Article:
Welcome to the Robot page

The page is created to share with the CAS Swindon Secondary Community a brief review of the BitBot XL

The main focus will be: examples of how it could be used in class / examples of code

Also included are links to useful BitBot XL sites


Firstly this is a Micro:Bit powered robot. As such it requires a Micro:Bit (available here for under £15) and supports both block based programming and text level coding through Python or Java

In school this robot could be used to demonstrate inputs such as light, motion, ultrasonic; or outputs such as motors, buzzer or multiple sets of LEDs.

Given the cost (£42) it is probably more realistic to have a small number of these in school for teacher-led demonstrations, rather than class sets (unless your budget is abundant!)

This robot is suitable for all key stages from KS1 to KS5 for that reason: it provides learners with a tangible, physical example of coding in action.

Using Microsoft MakeCode is the most straightforward method of adding code. It first needs to have the BitBot Extension added, as shown below:



It is also possible to install MakeCode on a Windows PC so that it may be run offline.

This link will take you to the {pre-release} MakeCode offline version

A few alternatives exist for coding the Bit:Bot


A summary of how to transfer .hex files to the Micro:Bit is here

If you enjoy using the Mu editor it supports Micro:Bit as well as Circuit Playground Express. It is best for saving Python code. Mu can be downloaded from here

I recommend updating your Micro:Bit firmware. It only takes a moment – full details of how to achieve this are located here

The current firmware is: 0253

If you have an original Micro:Bit then the firmware will be from 2006 (14 year old code usually benefits from an update!)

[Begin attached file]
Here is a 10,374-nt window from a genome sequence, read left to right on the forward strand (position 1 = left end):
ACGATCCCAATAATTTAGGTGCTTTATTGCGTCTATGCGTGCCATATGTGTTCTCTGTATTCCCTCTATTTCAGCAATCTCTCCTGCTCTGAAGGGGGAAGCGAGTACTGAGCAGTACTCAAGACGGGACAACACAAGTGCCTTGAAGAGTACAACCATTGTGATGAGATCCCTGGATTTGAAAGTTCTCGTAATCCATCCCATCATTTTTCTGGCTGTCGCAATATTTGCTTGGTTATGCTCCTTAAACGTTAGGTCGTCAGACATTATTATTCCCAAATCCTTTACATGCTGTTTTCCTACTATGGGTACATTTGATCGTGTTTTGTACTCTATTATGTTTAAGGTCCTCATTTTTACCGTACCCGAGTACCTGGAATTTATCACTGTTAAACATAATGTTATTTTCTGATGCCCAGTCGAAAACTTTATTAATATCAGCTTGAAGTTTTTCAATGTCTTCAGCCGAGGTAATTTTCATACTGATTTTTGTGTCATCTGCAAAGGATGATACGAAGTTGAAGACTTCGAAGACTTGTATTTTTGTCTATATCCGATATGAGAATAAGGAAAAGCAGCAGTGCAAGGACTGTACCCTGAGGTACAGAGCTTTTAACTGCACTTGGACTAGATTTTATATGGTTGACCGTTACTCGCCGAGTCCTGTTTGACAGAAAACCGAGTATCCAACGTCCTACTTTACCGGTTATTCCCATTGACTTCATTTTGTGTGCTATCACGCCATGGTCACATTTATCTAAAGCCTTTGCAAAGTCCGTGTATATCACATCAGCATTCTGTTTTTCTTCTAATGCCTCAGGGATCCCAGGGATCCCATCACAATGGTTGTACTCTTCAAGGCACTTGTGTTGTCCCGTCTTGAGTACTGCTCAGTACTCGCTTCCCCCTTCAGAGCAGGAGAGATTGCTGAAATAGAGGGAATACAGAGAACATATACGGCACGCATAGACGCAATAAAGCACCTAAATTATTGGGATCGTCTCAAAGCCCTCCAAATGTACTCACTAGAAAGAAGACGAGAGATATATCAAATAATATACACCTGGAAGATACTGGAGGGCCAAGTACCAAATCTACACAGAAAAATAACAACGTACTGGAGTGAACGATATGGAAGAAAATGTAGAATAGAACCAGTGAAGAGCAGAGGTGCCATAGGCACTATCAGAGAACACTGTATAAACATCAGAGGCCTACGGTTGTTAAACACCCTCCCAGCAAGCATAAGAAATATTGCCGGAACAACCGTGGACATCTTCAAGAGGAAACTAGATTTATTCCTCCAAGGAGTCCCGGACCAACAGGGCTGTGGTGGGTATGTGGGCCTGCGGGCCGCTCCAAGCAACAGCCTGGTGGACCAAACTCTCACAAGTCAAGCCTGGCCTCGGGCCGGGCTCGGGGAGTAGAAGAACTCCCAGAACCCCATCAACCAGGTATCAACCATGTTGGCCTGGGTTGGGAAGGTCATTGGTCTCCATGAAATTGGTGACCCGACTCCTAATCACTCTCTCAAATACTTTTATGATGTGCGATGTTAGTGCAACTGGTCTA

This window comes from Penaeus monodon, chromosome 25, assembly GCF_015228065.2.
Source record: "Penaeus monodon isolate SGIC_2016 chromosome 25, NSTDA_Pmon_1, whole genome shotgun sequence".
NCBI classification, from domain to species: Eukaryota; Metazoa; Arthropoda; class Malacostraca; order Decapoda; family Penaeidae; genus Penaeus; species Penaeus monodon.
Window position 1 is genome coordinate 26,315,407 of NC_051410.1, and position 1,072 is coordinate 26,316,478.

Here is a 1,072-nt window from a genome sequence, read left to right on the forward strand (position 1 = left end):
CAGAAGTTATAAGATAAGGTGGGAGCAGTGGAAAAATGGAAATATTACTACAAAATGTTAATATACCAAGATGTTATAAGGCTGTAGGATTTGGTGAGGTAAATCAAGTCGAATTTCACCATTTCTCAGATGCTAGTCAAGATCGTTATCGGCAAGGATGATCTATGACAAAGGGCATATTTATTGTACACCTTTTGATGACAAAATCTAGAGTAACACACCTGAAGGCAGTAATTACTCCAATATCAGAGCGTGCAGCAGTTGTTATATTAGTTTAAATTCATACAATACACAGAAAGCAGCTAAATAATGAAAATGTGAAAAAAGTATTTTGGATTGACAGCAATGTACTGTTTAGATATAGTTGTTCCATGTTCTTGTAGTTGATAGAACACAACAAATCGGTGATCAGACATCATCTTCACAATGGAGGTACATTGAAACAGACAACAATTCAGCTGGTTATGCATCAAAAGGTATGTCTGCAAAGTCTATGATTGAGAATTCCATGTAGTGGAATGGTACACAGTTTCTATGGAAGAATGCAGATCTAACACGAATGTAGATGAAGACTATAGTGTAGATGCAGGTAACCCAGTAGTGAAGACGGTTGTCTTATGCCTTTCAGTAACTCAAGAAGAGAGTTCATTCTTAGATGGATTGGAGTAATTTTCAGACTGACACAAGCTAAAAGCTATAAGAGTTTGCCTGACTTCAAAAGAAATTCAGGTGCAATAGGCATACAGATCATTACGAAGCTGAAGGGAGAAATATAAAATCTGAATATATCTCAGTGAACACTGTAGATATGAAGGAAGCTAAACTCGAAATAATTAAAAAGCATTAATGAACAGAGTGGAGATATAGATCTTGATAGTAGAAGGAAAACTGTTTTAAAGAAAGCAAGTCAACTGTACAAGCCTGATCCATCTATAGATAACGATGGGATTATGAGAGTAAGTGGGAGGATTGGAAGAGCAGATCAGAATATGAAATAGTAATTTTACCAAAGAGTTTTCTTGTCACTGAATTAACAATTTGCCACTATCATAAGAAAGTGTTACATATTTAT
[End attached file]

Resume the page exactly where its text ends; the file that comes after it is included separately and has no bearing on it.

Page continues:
Direct downloading to the Micro:Bit is one example of an improvement

Scratch 3 supports writing code to Micro:Bit, again with an extension, however it requires Windows 10 for Scratch Link to work. Scratch Link is the Bluetooth transfer protocol that Scratch 3 uses to save the .hex to the Micro:Bit

We will proceed with MakeCode, having added the BitBot extension. This first example is for following a black line. It needs tweaking and a thicker line, but hopefully you can see how the BitBot blocks fit seamlessly into the code:

Here are the main code block options for the BitBot extension. I have added the optional Ultrasonic sensor which is available here for under £5

It is worth noting that all of the other Micro:Bit functionality still works so a wide range of connectivity and sensing options can be combined within the code.

Alternatively multiple Micro:Bits can be prepared with different instructions at the ready – as they are easily plugged in or out.

The three AA batteries provide ample power and the unit feels robust.

All inputs and outputs are labelled (including each individual neopixel LED) and having a power switch on the back is convenient.

In short this is a quick method of extending the features of the diminutive Micro:Bit and providing a great demonstration vehicle to inspire practical coding. I would recommend this for teachers and students alike. It is available here. Any feedback or questions please email: